Have any suggestions for the 3 Count? Let me know via Twitter @plagiarismtoday.
First off today, Craig Hale at TechRadar reports that a class action lawsuit has been filed against Microsoft, GitHub and OpenAI over GitHub’s new artificial intelligence programming tool named GitHub Copilot.
The lawsuit was filed by programmer and lawyer Matthew Butterick. He alleges that Copilot was trained on open-source software and, when prompted, often closely reproduces such code. However, he alleges that it doesn’t follow the terms of the licenses, including attribution and a copyright notice.
The lawsuit has been filed as a class action and is seeking a minimum of $2,500 per violation, an amount that could total to $9 billion in total damages when factoring in Copilot’s 1.2 million users.
Next up today, The Indian Express reports that, in Mumbai, comedian vir Das, Netflix and others have been booked by the Mumbai Police under the nation’s copyright act following a complaint from a producer alleging infringement of a 2010 agreement.
The producer in question is Ashwin Gidwani, who claims to have entered into an agreement with the parties involved to produce a show named History of India VIRitten. However, he alleges that the parties ignored that agreement and move forward with a show entitled Virdas for India, which used many of the same concepts and elements.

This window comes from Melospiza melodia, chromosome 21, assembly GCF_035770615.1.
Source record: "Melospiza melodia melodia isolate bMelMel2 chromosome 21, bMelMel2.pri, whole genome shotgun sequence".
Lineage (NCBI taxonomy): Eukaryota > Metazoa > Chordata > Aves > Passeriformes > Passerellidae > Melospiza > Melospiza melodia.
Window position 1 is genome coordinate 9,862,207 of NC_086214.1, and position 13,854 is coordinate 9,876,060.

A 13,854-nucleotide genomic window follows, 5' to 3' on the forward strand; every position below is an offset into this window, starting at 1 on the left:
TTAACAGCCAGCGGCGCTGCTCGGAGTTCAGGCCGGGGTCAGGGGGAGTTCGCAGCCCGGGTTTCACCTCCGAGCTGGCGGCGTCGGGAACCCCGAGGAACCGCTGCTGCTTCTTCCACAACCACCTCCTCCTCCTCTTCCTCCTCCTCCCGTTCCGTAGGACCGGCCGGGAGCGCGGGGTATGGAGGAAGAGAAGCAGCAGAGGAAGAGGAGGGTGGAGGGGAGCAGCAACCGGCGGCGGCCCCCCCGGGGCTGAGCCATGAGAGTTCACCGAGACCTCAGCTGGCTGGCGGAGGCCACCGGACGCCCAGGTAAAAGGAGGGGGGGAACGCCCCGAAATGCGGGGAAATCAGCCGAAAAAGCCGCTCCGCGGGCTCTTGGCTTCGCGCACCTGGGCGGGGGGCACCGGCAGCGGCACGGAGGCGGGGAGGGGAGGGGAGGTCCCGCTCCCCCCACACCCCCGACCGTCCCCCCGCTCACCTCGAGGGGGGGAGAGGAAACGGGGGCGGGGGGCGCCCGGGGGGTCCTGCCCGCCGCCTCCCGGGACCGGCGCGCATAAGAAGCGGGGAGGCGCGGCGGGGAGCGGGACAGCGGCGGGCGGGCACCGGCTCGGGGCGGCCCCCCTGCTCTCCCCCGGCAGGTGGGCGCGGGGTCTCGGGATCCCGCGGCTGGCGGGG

It is unclear what Gidwani wants as far as compensation, but the case targets nearly all involved with the creation of the show, including Netflix itself, which has been served legal papers in the dispute.
Finally today, Andy Maxwell at Torrentfreak writes that Dish Networks has one a $15.7 million judgment against a pirate IPTV provider, though the court has denied an injunction that could have resulted in the service being shuttered.
The lawsuit was filed against two sets of defendants. Atlas Electronics, a Michigan-based retailer of pirate IPTV services and their owner made one group. The other was iStar, the manufacturer of the devices sold by Atlas. However, none of the defendants mounted a defense, resulting in a default judgment against them. That judgment included $100,000 in damages for each of the 157 infringed works, totaling $15.7 million.
However, it was not a complete victory for Dish, as the judge declined to issue an injunction against Verisign and other domain registrars to transfer key domains over to them. Saying that it was inappropriate to issue injunctions against parties not involved in the case, that request was denied.